But, it would also be a message to boys everywhere, that “boys will be boys” and they, too, can get away with acts of wrong, as long they are consistent enough in their lies and discrete enough that it can be swept under the rug for years and years. It is a message that, once again, these actions will not be taken seriously by our society, that the accumulation of power by men is more important than the right to a life free from abuse and assault by for women.

Further, it’s a message to women everywhere, that again, they don’t matter, that their stories are unbelievable, and unimportant. That no matter the advances made for women over the last decades, in the end, it means nothing practically.

Sin of Pride

Writing as a Christian and a theologian, this also strikes me as a moment of severe collective sin, a sin of pride that has continued to plague human society for centuries. We have elevated the rights and needs of men over and above those of women. We have built idols to the powerful men who run our society, excusing their behavior in almost all instances. We show through our actions as a society, especially if this confirmation of Brett Kavanaugh moves forward, that our own pride – pride in our own ability to set the rules of the game, pride in our ability to play God, pride in our ability to elevate some over others – has again overridden any sense of morality at work in our collective activity.

This sin of pride obscures our reliance on God. It tells Brett Kavanaugh, and all others like him, they are entitled to the honor they are receiving, the position they are holding, the power they are wielding. It tells them that they are powerful because they deserve it more than others, that they are in fact God, and thus accountability doesn’t apply to them. H. Reinhold Neibuhr captures this so well, when he writes, “Every one who stands is inclined to imagine that he stands by divine right…It is the man who stands, who has achieved, who is honored and approved by his fellowmen who mistakes the relative achievements and approvals of history for a final and ultimate approval.”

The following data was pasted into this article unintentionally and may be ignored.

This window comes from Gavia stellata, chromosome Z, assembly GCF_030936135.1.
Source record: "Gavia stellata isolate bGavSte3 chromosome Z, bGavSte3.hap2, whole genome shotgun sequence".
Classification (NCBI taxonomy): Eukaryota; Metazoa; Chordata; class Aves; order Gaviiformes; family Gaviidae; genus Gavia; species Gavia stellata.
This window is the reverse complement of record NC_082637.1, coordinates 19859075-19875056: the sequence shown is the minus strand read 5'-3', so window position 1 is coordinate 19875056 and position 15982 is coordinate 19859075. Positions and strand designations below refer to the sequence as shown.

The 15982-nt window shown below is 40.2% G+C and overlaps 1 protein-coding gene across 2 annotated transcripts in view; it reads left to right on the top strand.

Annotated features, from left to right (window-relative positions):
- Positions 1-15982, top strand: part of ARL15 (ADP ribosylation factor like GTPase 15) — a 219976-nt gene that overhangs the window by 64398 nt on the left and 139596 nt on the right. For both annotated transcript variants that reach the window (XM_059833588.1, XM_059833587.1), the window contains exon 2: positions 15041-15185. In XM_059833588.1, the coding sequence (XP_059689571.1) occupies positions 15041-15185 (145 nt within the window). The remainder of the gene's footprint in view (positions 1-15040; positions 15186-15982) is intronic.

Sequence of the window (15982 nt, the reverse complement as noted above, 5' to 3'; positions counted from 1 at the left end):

Inordinate self-regard – pride – is the source of this moment. It is pride that tells us that we know better than Dr. Ford what happened to her. It is pride that tells men like Brett Kavanaugh that they don’t have to face the consequences of their actions. We are all complicit, as long as we each continue to downplay the power of patriarchy and mysogony in our society. This pride will be our downfall, as we arrogate more power to ourselves and refuse to acknowledge our limitations finitude.

We have to expect more of our boys. We have to believe women. We have to. We have to.